Falvey has shown a strong affinity for aggressively pursuing bat only players with lots of power and not a lot of anything else. Rooker, Wallner and Sabato are all one tool wonders and all were a bit of a reach. Larnach is now in the same boat after his advanced eye at the plate turned out to be outmatched against more talented pitching. If they don’t rake, they’re busts and finding spots for all of those guys would be impossible on the roster, but it would also mean the drafts were hugely successful. Unfortunately, that has not been the case. Rooker and Larnach are not getting the job done with Wallner advancing too slowly for his draft position and experience and Sabato narrowly avoiding a “bust” moniker this year with a hot last couple months. Soularie, another bat heavy big reach, has a little more defensive potential so the Twins are trying to see if he can stick at 2B. The Twins have also gone for the athleticism over everything approach a couple times with Royce Lewis and Keoni Cavaco. Lewis is the one Falvey really can’t afford to miss on. Lewis was a first overall pick who hasn’t played competitively in 2 years and wasn’t nearly good enough when he did play, but he’s such a gifted athlete with such a great character that it’s believed he can still turn the corner. Cavaco… well, the best thing which can honestly be said about him right now is it’s still a little too early to call him a bust. That said, if Cavaco doesn’t pick it up big time, he will wear the title by mid 2022. The Twins reached a bit with him, and if you’re reaching for your first rounder, it’s important to pay off and the Twins doubled down by reaching for Wallner for the same draft. Spencer Steer completed the 3/3 reaches for hitters in 2019 and was an out of the park, 6 run, grand slam style reach for good measure, but at least he’s still showing a glimmer of promise with some fast promotions. I’m not sure who was driving the car in 2019 is what I’m sayin’ here. Thank goodness Canterino pitched well in between his injury woes or the 2019 draft would honestly be looking potentially catastrophic here.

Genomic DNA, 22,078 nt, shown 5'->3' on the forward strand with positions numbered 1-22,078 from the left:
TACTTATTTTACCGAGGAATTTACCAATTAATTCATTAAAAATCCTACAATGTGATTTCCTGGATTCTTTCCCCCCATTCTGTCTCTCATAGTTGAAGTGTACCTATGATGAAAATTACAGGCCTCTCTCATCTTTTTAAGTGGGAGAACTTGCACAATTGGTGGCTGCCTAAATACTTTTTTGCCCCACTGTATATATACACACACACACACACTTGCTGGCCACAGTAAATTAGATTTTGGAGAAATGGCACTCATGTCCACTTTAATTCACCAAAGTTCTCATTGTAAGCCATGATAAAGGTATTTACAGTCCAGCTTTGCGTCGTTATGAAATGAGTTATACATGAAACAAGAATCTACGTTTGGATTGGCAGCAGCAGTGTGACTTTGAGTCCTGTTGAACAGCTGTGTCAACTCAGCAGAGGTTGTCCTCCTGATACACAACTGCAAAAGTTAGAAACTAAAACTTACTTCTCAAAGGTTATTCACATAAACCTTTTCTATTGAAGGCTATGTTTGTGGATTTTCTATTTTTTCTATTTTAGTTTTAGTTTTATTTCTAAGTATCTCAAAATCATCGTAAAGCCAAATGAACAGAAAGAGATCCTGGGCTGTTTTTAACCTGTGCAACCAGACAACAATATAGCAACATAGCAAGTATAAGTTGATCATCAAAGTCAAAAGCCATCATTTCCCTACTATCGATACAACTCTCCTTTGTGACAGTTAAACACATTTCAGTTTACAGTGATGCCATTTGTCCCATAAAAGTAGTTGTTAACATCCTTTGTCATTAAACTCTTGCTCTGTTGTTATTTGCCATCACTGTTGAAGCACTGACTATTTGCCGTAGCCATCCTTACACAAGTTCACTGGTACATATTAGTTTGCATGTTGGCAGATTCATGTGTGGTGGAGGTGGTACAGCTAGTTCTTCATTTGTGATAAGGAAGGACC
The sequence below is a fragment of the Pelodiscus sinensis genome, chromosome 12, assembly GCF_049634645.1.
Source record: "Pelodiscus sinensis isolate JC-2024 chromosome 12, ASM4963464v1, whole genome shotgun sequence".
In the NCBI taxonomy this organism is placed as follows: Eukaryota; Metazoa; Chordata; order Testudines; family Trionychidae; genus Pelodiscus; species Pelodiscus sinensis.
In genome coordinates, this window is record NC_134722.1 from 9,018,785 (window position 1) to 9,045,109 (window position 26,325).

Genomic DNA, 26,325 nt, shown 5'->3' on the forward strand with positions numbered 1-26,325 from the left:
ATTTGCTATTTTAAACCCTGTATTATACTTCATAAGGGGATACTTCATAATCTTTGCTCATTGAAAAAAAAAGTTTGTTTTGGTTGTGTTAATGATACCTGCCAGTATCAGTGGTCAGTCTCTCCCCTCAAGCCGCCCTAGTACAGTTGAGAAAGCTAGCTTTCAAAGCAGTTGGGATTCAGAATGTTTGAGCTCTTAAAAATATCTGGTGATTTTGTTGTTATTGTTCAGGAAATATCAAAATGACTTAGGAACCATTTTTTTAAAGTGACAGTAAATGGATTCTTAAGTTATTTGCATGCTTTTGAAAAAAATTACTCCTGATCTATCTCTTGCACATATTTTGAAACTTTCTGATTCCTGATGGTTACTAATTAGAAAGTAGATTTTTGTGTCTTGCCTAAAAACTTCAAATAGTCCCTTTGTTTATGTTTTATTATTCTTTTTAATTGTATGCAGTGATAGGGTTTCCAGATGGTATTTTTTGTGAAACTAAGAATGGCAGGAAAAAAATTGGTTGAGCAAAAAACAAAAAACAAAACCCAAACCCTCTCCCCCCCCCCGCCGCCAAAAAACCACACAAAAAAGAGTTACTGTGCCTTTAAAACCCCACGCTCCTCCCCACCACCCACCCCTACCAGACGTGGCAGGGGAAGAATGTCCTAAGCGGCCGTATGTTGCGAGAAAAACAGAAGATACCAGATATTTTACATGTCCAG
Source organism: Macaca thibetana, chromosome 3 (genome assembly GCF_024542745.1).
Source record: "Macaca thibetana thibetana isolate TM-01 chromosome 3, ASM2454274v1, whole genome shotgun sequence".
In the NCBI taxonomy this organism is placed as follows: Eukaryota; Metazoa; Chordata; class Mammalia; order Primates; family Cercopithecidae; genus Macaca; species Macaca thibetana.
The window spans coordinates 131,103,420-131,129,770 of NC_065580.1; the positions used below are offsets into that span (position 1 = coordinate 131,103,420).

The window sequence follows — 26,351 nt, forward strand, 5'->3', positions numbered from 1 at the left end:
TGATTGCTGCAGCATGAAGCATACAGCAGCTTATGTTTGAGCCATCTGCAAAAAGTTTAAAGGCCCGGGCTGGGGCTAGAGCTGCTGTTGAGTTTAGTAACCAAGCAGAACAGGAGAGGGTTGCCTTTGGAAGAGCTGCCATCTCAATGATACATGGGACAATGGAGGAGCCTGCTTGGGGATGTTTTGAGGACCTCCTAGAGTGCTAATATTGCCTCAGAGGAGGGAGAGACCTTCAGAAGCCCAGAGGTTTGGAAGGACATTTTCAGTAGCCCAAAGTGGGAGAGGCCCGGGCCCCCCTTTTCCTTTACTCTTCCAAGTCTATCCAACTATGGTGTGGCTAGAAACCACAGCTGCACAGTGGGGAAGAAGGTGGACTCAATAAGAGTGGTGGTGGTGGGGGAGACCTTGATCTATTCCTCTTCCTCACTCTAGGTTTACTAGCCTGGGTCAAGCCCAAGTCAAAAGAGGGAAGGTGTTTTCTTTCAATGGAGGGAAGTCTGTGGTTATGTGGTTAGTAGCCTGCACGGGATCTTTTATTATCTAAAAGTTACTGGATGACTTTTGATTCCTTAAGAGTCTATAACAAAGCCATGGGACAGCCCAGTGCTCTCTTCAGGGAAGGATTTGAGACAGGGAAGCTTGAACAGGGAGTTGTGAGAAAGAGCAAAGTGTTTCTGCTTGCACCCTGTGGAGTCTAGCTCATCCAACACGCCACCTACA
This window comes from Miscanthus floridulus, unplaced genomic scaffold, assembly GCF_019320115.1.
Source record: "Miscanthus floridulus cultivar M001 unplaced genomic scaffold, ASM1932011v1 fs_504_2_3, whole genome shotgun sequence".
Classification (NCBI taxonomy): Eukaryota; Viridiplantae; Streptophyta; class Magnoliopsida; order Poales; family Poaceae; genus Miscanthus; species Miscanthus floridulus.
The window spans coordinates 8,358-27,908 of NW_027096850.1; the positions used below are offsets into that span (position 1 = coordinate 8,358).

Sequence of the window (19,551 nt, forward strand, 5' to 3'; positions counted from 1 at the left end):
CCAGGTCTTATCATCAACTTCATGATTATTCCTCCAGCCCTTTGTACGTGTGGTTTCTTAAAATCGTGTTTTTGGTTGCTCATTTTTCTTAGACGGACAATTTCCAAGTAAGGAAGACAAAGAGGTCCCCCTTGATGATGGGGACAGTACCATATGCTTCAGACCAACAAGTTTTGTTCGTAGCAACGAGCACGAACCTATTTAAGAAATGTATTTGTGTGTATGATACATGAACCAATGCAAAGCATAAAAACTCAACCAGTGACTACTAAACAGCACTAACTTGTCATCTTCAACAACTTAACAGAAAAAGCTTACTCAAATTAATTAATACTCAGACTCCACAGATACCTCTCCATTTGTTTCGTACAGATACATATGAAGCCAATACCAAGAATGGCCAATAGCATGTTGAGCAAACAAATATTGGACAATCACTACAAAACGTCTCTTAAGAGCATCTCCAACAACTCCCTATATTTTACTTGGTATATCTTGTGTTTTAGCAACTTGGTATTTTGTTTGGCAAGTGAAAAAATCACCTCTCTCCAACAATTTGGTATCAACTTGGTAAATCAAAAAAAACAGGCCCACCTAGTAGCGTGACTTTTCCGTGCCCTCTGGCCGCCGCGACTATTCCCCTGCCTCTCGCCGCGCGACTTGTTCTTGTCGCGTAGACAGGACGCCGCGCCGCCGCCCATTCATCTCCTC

Truthfully, draft results are finicky things to analyze, especially in the first 3-4 years and the loss of 2020's MiLB season really tightens the sample size here. Many quality MLB players have their hiccups in the minors or develop a little slower so the draft grades could really swing wildly next year. It would take quite a few things working out, but I could see the Falvey front office draft grade swinging all the way up into the C+ range next year… or tanking straight into F territory for that matter. I think it’s also important to consider this isn’t graded on a curve and a 2.00 GPA and a C grade for “average” isn’t a call to fire the front office; it means the front office is competent enough and doing their job well enough in a crazy competitive marketplace where many pieces have to fall into place to grade higher.